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HP Elite Dragonfly vs. MacBook Air: Which ultraportable is right for you?

(Image credit: Laptop Mag)

Since its inception, the Apple MacBook Air has been the hallmark for working on the go. The latest iteration of the MacBook Air lives up to its pedigree, offering a pretty display and solid performance in a beautiful gold chassis. But it’s hard to stay at the top of the heap, and 2019 has been a great year for ultraportables. 

The latest challenger for the ultraportable throne is a truly formidable one. The HP Elite Dragonfly offers good performance, a lovely screen and a host of security features. And with a tagline of being lighter than air, HP isn’t pulling any punches about the competition. But in the battle for on-the-go productivity, which incredibly slim and light laptop reigns supreme?

HP Elite DragonflyApple MacBook Air (2019)
Starting price (as configured)$1,549 ($2,169)$1,999 ($1,299)
Display13.3-inch, 1920 x 108013.3-inch, 2560 x 1600
CPUIntel Core i7-8665U Intel Core i5
RAM16GB8GB
GraphicsIntel UHD 620 GraphicsIntel UHD 617 Graphics
SSD512GB M.2 PCIe SSD/32GB Intel Optane Memory H10 SSD1TB SSD
PortsTwo Thunderbolt 3, HDMI 1.4, one USB 3.1 Type-A, nano SIM slot, headphone jackTwo Thunderbolt 3, headphone jack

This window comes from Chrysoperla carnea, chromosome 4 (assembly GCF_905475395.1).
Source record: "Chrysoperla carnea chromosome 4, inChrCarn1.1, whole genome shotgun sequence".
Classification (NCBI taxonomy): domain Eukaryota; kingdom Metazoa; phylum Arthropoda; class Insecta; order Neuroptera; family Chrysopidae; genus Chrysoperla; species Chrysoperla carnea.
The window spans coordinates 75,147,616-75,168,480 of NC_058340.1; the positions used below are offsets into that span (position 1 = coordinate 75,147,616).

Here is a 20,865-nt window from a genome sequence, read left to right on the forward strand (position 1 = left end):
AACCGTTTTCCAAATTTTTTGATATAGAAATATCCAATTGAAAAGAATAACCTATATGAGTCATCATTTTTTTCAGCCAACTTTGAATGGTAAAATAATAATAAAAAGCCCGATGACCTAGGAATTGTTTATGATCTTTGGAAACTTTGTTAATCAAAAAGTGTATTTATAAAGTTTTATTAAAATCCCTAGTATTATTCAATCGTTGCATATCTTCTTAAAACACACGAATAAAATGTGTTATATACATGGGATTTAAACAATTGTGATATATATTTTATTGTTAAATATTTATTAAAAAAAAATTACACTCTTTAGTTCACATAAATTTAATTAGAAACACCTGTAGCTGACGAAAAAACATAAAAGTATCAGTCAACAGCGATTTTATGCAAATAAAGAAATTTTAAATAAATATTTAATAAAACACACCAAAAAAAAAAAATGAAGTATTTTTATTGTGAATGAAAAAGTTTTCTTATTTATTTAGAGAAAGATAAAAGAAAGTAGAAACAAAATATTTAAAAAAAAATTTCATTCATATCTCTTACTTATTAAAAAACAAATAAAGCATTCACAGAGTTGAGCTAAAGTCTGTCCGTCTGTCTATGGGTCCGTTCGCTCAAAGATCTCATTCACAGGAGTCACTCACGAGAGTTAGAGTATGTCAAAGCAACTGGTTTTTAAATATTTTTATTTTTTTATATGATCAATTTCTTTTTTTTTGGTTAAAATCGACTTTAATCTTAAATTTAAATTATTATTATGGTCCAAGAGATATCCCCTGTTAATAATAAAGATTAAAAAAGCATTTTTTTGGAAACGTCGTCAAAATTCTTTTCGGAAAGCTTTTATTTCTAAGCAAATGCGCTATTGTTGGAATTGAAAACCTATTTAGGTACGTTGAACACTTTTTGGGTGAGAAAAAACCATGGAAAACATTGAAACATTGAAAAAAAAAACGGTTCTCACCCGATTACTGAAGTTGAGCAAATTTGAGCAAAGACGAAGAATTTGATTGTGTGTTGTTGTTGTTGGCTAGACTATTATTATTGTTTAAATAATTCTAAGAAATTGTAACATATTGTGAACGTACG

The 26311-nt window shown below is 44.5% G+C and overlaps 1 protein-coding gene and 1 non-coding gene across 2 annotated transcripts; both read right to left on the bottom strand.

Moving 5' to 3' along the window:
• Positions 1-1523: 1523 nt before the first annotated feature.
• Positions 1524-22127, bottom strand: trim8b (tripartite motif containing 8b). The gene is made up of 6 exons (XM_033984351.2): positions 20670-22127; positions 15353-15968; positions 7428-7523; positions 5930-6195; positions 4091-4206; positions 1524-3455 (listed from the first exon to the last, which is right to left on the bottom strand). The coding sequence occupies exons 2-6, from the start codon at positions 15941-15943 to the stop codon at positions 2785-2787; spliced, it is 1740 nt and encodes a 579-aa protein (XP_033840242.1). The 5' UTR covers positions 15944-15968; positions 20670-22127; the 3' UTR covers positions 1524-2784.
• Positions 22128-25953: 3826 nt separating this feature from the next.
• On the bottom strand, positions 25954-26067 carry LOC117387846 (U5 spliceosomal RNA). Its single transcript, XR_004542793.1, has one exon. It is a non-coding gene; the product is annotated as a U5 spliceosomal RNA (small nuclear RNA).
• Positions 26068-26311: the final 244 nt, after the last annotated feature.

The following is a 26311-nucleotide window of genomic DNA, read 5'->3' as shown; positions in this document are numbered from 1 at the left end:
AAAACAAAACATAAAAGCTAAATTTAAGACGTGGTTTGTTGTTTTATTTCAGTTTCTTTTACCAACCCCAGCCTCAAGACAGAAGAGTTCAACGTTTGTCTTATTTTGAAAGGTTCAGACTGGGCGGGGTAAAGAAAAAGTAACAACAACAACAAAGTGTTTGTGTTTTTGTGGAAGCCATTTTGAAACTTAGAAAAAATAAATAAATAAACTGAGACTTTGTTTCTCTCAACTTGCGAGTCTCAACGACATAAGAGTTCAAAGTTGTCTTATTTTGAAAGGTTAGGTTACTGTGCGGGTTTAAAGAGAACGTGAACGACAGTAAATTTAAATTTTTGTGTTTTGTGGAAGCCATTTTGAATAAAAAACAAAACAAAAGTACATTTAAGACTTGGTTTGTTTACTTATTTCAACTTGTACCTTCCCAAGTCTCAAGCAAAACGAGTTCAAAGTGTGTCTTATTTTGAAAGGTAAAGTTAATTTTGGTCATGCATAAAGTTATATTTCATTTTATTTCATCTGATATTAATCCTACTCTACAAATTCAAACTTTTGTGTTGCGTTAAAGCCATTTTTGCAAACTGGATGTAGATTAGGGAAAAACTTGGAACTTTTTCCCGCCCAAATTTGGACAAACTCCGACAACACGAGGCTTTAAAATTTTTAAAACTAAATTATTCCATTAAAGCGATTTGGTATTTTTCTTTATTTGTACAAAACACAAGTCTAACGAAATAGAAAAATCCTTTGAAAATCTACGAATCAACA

ColorsDragonfly BlueGold, Space Gray, Silver
Size11.9 x 7.8 x 0.6 inches12 x 8.4 x 0.2~0.6 inches
Weight2.5 pounds2.8 pounds

Design

What is there to say about the MacBook Air that hasn’t already been said? It’s the ultraportable that changed the game, challenging the notion that a laptop had to be big and clunky. The 2019 iteration of the laptop comes in a beautiful gold anodized aluminum chassis with the telltale half-eaten fruit logo gleaming expectedly. However, despite the Air’s expanded color palette, what was once an iconic design is quickly becoming old and tired. And with a 2.8 pound, 12 x 8.4 x 0.2-0.6-inch frame, the Air is no longer the thinnest or slimmest in the land. 

(Image credit: Laptop Mag)

HP, on the other hand, continues to push the envelope of design. When the Elite Dragonfly first arrived in the Laptop Mag offices, a lot of my colleagues were seriously impressed. And why not? Like its namesake, the Dragonfly is a sight to behold, sporting a CNC magnesium chassis colored a captivating Dragonfly Blue. 

(Image credit: Laptop Mag)

HP took a light touch on accents, adding just enough glossy chrome for the logo and the 360-degree hinges. That’s right, the Dragonfly is a 2-in-1, but as many of my colleagues said, it doesn’t look like a convertible. The laptop seamlessly transitions from a traditional laptop to a tablet to collaboration mode and back. And it does it weighing only 2.5 pounds and measuring 11.9 x 7.8 x 0.6 inches. But the Dragonfly is anything but flimsy, passing 19 MIL-SPEC torture tests, which means it can take its fair share of bumps and bruises.

Winner: HP Elite Dragonfly

Ports

I was pleasantly surprised by the amount of ports the Dragonfly has. Many modern laptops have relegated users to as few ports as possible, meaning they’ll have to rely on plenty of dongles. But since the Dragonfly targets business users, it has a full HDMI 1.4 port, a USB 3.1 Type-A port and a nano SIM slot in addition to the two Thunderbolt 3 ports and headset jack we’ve become accustomed to seeing on ultraportables.